Moderate temperatures and ample supplies of food and water bring a number of migratory species to Tampa Bay each fall.
While we are fortunate to have a wide variety of birds that call Florida home year-round, fall is the perfect time to get out and spot some visitors from up North. Warblers, goldfinches, American robins, swallow-tailed kites and white pelicans are just a few of the species to look out for this time of year.
Below are several of the best birdwatching spots in the area, according to the Tampa Audubon Society.
6920 E. Fletcher Ave., Tampa
This 240-acre park is a birding hotspot with 187 different species spotted here. Expect to see a variety of water birds and upland birds, including herons, egrets, limpkins, ospreys, woodpeckers, vireos, warblers, red-shouldered hawks, barred owls, and more. A 3,500-foot boardwalk and observation tower make it easy to find great viewing spots. Park entrance is $2. Tampa Audubon Society offers a beginning Birding program at this park on the second Saturday of every month. Check their website for Covid-related updates: www.tampaaudubon.org.
1403 Morris Bridge Rd., Thonotosassa
View everything from yellow-throated warblers to Carolina wrens to the gray catbird at this wilderness preserve north of the Hillsborough River. Visitors can access Flatwoods Park from one of two access points: 14302 Morris Bridge Rd. (more rural) and 18205 Bruce B. Downs Blvd. (more urban). This park is also dog-friendly, offers a paved bicycle loop, off-road bike trails and remote picnicking and nature trails.
3839 Gulf City Rd., Ruskin
This a great location for birding, whether you like songbirds, raptors, wading birds or shorebirds. BE on the lookout for the common grackle, European starling and double-crested cormorant. The catch is it is only accessible by water – meaning you have to travel by boat, kayak, canoe or stand up paddle board (SUP) to reach the preserve. Boat ramp access point and parking are located at the western dead end of Cockroach Bay.
3500 Pinellas Bayway S., Tierra Verde
More than 250 species of birds have been recorded in this park over the years. Fall migration brings neotropical migratory species to the park, as well as occasional visitors from the Caribbean and western U.S. This island’s shorebird diversity is one of the best on the coast. Park entrance is $5.
5620 W Cypress St, Tampa
This location is great for spotting winter ducks, waders, terns and more. Two shaded trails wind through the length of the park offering views of nature and wildlife. One trail is paved and the other is unpaved and connect at various points along the trails. This park also boasts great views of the upper bay and a shallow lagoon on the south. Best of all, there is no entrance fee.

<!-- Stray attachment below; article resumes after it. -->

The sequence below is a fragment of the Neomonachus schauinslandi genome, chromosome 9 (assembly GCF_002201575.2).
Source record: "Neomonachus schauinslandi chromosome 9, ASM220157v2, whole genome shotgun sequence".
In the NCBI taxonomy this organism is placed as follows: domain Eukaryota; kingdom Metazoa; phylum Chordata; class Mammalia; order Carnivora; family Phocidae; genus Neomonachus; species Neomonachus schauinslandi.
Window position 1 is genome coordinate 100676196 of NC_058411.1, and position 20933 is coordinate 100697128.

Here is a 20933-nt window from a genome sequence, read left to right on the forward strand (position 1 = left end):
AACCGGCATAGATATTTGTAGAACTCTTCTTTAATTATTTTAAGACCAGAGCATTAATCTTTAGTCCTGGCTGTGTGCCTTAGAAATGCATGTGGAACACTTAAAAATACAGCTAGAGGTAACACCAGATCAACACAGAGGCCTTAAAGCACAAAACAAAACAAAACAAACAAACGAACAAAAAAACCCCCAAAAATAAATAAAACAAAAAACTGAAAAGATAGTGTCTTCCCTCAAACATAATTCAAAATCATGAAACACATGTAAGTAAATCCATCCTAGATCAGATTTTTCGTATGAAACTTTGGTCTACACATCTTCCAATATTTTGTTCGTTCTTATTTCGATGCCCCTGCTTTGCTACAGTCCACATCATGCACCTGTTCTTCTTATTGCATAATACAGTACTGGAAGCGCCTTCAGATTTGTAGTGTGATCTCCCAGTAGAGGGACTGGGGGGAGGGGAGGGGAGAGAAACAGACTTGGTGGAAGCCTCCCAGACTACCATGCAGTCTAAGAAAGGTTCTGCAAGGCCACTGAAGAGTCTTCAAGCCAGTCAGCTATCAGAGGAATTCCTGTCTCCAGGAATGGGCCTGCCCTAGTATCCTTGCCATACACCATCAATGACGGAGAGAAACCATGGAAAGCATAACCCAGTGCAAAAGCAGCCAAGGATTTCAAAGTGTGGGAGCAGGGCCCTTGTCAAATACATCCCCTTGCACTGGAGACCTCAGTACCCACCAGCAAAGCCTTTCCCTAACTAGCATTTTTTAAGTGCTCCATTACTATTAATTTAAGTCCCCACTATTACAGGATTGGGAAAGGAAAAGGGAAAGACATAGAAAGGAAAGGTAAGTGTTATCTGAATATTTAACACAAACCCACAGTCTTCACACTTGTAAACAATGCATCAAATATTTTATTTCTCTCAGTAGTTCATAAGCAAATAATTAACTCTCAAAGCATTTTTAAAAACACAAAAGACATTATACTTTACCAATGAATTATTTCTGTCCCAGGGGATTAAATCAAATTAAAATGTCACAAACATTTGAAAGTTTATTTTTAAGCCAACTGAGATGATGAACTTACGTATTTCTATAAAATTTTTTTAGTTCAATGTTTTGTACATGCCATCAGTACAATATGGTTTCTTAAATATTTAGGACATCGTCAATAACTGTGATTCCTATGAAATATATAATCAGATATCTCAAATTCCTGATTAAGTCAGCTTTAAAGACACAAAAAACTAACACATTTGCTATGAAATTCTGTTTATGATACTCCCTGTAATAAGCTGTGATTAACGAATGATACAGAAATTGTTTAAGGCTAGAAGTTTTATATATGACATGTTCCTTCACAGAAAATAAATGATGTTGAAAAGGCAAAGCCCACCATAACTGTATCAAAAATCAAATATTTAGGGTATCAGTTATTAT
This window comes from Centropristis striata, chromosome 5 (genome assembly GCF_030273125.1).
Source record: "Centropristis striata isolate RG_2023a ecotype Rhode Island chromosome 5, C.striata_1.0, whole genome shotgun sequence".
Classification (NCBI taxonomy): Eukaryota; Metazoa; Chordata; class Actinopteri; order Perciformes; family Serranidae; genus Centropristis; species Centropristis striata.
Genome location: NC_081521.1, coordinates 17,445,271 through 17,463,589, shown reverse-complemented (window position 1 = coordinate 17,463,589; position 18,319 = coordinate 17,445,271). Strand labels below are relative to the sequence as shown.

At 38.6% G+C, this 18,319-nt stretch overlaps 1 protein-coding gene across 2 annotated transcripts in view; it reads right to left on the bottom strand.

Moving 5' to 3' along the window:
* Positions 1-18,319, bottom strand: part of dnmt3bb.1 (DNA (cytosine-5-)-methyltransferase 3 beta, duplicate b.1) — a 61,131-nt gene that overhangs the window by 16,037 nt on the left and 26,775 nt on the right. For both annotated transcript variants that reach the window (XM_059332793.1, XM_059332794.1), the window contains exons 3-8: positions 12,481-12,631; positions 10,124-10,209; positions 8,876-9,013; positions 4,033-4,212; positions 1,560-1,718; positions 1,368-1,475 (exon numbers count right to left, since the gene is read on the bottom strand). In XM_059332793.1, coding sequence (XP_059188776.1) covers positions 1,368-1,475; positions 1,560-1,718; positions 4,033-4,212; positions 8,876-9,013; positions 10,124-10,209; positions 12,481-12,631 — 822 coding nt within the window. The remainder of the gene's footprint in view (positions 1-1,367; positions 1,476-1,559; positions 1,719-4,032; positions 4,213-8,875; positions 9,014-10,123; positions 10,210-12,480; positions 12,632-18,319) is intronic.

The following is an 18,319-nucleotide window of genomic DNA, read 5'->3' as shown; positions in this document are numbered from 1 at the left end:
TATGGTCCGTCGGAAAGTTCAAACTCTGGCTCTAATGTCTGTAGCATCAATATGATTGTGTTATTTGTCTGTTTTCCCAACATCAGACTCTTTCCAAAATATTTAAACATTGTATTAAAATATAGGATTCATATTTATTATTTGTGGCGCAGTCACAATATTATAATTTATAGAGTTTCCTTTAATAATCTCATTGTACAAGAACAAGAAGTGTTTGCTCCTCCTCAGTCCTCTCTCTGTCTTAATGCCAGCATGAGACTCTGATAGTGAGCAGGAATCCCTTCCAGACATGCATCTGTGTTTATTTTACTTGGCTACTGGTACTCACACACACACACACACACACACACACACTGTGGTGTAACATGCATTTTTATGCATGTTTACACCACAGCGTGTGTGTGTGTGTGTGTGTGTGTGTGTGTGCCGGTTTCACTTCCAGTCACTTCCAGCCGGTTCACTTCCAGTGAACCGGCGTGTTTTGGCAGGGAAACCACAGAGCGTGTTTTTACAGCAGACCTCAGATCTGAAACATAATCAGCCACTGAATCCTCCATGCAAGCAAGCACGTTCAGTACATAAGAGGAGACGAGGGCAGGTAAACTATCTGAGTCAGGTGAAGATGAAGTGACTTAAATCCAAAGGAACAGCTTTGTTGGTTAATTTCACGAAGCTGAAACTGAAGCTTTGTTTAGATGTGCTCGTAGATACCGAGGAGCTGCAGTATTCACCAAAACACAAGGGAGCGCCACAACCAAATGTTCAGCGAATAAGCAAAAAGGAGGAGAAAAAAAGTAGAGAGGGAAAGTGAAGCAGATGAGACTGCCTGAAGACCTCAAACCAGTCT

6760 Surfside Blvd., Apollo Beach
This two-acre bayside stretch of sand boasts oystercatchers, shorebirds, raptors and shrikes. In the winter, be on the lookout for ducks and manatees. This park is dog-friendly and there is no entrance fee.
6140 Turkey Creek Rd., Plant City
The highlight of this park is a 700-acre reservoir used for canoeing, boating and catch and release fishing. It is also home to a large wading bird colony. Visitors don’t have to view them from the water; there is a three-mile trail that offers birdwatchers a pleasant stroll through pine flatwoods and hardwood hammocks. Entrance is $2 per vehicle.
7409 Picnic Island Boulevard, Tampa
This hidden gem in South Tampa plays host to shorebirds, gulls and pelicans. Bird enthusiasts will also find warblers and the occasional Loggerhead Shrike. Find ducks in the winter and passerines in migration. Entrance to this municipal park is free.
6610 Whiteway Dr., Temple Terrace
This location is part of the Great Florida Birding Trail. Along the boardwalk at the river’s edge you will find a number of easily recognizable birds, like limpkins, several species of herons and ibis, roseate spoonbills, stilts and other types of wading birds. In the winter, find wood ducks, winter passerines and owls. Entrance is free.
2550 Morris Bridge Rd, Thonotosassa
This park is also part of the Great Florida Birding Trail. Scan the wetlands for waders. Walk south along the canal for passerines and kestrels. Then proceed to parking area for trails along the river or through the woods to several ponds, or cross the dam and take the trail along the dike. Bluebirds, passerines, raptors, and nesting bald eagles can be spotted in area.
No matter which park you choose, getting out in Florida this time of year is a great chance to get a glimpse of our year-round bird residents, as well as several visitors from up North. Happy birdwatching!
By Karen Ring